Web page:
Doctors who have treated patients with the disease could soon benefit from medical cannabis, according to a new report from Newsweek.
As more doctors begin to prescribe cannabis, their patients will benefit from better outcomes.
The report, which is based on a survey of more than 1,000 people with chronic T.D.E. who have received T.B.I.D., was written by neuroscientist Dr. Mark Ware and medical ethicist Drs.
Jonathan M. Ouellette and William P. Raskin.
They looked at the outcomes of patients who were treated with medical cannabis in the U.S. and Canada.
They found that more than a third of the people in their survey had improved outcomes with cannabis.
They were more likely to have milder T.A.I., lower overall disability, and a lower risk of death.
These outcomes were better than those of patients receiving no treatment, which did not result in any improvement.
Dr. Ware and Dr. Rachin also point out that cannabis may have the potential to help prevent or treat certain conditions in the future.
These conditions include cancer and other diseases that may require more aggressive treatment, or chronic pain and neurodegenerative diseases.
The researchers say the cannabis could be useful in treating these conditions, as well as a range of other conditions, such as chronic fatigue syndrome, multiple sclerosis, PTSD, depression, post-traumatic stress disorder, epilepsy, multiple myeloma, and many others.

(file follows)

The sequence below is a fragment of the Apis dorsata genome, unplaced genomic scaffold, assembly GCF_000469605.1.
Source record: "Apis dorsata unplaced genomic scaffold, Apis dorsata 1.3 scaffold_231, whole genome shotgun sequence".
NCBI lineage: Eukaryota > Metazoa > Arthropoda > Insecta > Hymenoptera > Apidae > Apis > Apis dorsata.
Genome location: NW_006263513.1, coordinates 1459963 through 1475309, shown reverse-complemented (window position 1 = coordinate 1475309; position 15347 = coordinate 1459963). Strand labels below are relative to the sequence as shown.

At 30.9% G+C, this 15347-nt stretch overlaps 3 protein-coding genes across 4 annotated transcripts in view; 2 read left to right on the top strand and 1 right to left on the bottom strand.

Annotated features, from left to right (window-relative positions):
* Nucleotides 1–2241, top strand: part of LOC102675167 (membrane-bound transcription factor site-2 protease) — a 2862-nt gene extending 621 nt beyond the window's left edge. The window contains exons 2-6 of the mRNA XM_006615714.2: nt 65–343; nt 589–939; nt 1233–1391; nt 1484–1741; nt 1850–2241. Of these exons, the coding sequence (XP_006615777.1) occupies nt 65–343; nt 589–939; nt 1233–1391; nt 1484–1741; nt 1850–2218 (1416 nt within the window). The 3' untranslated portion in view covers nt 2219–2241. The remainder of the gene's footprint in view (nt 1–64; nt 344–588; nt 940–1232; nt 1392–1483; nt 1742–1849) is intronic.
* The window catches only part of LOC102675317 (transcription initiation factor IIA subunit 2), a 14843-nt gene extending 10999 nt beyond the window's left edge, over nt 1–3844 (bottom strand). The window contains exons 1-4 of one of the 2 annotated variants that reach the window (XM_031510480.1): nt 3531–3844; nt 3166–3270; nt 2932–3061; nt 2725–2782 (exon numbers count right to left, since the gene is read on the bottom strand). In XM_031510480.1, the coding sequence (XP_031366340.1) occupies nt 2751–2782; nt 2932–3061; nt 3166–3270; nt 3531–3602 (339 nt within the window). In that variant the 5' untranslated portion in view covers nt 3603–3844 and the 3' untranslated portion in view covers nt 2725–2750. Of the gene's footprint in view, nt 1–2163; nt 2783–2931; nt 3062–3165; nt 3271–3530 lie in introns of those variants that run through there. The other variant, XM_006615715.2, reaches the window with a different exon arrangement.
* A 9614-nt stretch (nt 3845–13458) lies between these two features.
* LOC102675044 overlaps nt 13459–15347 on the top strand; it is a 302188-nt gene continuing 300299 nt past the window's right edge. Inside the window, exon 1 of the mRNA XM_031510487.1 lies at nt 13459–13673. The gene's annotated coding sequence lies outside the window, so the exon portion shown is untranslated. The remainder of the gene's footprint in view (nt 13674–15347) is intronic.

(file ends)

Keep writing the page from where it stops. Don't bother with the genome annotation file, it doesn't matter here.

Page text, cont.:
“As we become more comfortable with medical marijuana, the potential benefits of treating the disease with it are enormous,” Dr. Ware said in a statement.
“I hope that this study will help us make that decision.”
According to Ware and Rachins report, the researchers looked at T.I.’s effects on patients, as they are known.
They did not look at patients who are not suffering from T.E., but they did consider patients with PTSD, which could be a factor in their improvement.
The study also looked at patients with multiple sclerosis.
There, the research team found that about 30 percent of the patients treated with the cannabis had improved.
The researchers say they hope their findings will help the American Medical Association (AMA) recognize cannabis as a treatment option for T.T.E.: PTSD, multiple-myeloma and epilepsy.